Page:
Acute Radiation Risk and BRYNTRN Organ Dose Projection Graphical User Interface
- Created on Monday, 01 August 2011
This program estimates the whole-body effective dose, organ doses, and acute radiation sickness symptoms.The integration of human space applications risk projection models of organ dose and acute radiation risk has been a key problem. NASA has developed an organ dose projection model using the BRYNTRN with SUM DOSE computer codes, and a probabilistic model of Acute Radiation Risk (ARR). The codes BRYNTRN and SUM DOSE are a Baryon transport code and an output data processing code, respectively. The risk projection models of organ doses and ARR take the output from BRYNTRN as an input to their calculations. With a graphical user interface (GUI) to handle input and output for BRYNTRN, the response models can be connected easily and correctly to BRYNTRN. A GUI for the ARR and BRYNTRN Organ Dose (ARRBOD) projection code provides seamless integration of input and output manipulations, which are required for operations of the ARRBOD modules. The ARRBOD GUI is intended for mission planners, radiation shield designers, space operations in the mission operations directorate (MOD), and space biophysics researchers. BRYNTRN code operation requires extensive input preparation. Only a graphical user interface (GUI) can handle input and output for BRYNTRN to the response models easily and correctly. The purpose of the GUI development for ARRBOD is to provide seamless integration of input and output manipulations for the operations of projection modules (BRYNTRN, SLMDOSE, and the ARR probabilistic response model) in assessing the acute risk and the organ doses of significant Solar Particle Events (SPEs).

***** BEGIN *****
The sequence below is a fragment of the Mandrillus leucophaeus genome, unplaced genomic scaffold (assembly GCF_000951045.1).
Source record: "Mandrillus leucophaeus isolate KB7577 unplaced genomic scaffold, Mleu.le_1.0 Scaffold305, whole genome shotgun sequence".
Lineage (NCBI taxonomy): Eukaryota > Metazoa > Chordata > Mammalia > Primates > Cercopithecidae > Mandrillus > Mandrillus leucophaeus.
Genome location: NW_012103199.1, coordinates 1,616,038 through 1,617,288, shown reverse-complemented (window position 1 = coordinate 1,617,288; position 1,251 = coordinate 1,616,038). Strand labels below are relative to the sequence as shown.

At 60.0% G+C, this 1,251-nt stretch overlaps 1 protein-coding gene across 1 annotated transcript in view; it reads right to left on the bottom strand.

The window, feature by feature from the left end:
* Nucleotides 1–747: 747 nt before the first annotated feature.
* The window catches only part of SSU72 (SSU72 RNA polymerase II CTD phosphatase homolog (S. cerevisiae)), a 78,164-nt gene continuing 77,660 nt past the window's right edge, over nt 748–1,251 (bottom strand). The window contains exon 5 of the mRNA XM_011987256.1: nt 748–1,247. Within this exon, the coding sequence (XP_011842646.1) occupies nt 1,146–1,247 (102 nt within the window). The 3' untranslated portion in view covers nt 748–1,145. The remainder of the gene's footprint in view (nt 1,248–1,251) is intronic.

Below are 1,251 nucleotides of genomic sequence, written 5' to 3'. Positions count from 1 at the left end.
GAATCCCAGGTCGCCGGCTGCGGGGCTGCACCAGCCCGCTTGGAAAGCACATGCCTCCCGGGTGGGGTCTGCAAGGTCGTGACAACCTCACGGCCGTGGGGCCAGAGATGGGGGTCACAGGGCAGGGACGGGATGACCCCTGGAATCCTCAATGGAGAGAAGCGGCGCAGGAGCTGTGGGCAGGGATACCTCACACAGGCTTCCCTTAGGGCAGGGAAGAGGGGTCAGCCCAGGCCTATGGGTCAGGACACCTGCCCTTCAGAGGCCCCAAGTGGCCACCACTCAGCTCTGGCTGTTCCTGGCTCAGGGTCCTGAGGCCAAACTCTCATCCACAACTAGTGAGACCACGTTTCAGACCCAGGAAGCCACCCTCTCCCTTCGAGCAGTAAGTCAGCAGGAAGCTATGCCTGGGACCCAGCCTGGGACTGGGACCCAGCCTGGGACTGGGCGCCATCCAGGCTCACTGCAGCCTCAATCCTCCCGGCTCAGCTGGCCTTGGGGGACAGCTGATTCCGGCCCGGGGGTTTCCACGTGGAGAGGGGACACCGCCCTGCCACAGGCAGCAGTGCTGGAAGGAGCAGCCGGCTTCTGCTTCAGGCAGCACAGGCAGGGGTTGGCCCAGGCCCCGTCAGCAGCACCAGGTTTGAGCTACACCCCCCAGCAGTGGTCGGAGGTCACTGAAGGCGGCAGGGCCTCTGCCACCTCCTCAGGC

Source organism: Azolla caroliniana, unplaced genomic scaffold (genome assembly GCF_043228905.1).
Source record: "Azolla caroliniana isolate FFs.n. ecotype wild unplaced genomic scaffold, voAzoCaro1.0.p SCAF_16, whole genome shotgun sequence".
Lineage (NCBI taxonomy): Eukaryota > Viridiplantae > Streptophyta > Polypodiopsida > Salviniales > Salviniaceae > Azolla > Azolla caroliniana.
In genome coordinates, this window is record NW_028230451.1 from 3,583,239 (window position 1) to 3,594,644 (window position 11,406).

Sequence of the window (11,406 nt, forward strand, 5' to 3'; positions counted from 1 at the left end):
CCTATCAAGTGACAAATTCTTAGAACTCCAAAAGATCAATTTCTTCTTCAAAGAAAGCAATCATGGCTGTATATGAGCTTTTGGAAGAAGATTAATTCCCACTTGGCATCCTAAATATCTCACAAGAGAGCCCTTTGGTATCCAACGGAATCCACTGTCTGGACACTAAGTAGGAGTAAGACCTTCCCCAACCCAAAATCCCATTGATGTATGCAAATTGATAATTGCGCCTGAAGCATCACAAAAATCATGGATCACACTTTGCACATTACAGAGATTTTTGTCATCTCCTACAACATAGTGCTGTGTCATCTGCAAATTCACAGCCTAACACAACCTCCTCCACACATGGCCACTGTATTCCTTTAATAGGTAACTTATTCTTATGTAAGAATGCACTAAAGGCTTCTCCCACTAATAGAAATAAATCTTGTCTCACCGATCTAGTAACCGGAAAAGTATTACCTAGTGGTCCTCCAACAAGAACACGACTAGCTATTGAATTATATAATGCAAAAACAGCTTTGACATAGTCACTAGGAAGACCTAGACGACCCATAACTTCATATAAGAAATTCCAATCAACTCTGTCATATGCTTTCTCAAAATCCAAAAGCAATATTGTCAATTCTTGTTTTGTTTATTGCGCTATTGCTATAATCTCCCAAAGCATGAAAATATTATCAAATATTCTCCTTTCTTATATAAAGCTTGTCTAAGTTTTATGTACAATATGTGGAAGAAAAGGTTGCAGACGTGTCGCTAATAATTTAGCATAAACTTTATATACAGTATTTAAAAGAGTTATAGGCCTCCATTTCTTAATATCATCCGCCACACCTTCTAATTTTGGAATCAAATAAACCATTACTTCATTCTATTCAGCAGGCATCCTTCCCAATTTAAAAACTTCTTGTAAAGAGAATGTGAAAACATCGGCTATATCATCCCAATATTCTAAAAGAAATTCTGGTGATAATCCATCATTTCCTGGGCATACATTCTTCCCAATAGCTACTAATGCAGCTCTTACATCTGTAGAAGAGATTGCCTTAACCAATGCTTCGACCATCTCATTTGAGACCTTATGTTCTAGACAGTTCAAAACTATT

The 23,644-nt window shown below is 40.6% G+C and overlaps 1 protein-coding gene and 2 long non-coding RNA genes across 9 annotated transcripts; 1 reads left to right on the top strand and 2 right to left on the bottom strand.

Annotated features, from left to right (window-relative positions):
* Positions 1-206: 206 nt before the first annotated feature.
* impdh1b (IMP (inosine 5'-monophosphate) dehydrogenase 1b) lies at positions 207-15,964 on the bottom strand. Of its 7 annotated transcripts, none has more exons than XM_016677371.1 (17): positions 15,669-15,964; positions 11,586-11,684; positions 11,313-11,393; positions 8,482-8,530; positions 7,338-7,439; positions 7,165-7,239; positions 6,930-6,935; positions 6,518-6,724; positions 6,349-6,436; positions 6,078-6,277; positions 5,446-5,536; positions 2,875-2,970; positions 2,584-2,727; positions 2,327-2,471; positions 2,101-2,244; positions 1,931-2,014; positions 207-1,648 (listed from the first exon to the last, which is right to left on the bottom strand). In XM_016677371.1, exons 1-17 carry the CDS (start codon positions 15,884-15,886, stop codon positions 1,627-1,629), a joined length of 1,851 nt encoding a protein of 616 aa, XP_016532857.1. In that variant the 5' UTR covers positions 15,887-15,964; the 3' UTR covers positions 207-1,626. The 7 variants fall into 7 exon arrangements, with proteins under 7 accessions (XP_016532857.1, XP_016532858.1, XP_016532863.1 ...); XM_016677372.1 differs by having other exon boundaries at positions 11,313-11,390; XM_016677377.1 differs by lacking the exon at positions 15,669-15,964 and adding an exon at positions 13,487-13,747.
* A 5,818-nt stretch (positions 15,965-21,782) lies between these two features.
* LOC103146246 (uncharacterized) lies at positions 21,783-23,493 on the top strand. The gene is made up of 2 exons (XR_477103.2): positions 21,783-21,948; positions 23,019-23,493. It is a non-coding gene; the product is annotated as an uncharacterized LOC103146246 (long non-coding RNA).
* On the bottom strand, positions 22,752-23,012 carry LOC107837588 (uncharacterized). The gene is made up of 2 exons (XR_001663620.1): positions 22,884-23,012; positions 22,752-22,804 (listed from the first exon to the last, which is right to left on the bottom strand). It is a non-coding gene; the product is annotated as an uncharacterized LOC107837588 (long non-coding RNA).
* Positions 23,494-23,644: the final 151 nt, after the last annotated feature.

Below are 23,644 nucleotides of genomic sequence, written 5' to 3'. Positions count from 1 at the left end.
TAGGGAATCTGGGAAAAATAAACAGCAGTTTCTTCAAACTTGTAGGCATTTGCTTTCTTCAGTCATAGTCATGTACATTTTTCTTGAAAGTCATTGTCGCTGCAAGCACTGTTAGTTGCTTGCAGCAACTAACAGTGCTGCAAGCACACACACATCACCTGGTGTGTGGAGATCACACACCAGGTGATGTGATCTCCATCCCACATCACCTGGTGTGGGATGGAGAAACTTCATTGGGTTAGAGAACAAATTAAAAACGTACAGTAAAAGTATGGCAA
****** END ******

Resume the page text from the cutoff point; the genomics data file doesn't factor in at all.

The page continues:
The assessment of astronauts’ radiation risk from SPE is in support of mission design and operational planning to manage radiation risks in future space missions. The ARRBOD GUI can identify the proper shielding solutions using the gender-specific organ dose assessments in order to avoid ARR symptoms, and to stay within the current NASA short-term dose limits. The quantified evaluation of ARR severities based on any given shielding configuration and a specified EVA or other mission scenario can be made to guide alternative solutions for attaining determined objectives set by mission planners.
The ARRBOD GUI estimates the whole-body effective dose, organ doses, and acute radiation sickness symptoms for astronauts, by which operational strategies and capabilities can be made for the protection of astronauts from SPEs in the planning of future lunar surface scenarios, exploration of near-Earth objects, and missions to Mars.
This work was done by Francis A. Cucinotta of Johnson Space Center, and Shaowen Hu, Hateni N. Nounu, and Myung-Hee Y. Kim of the Universities Space Research Association. MSC-24789-1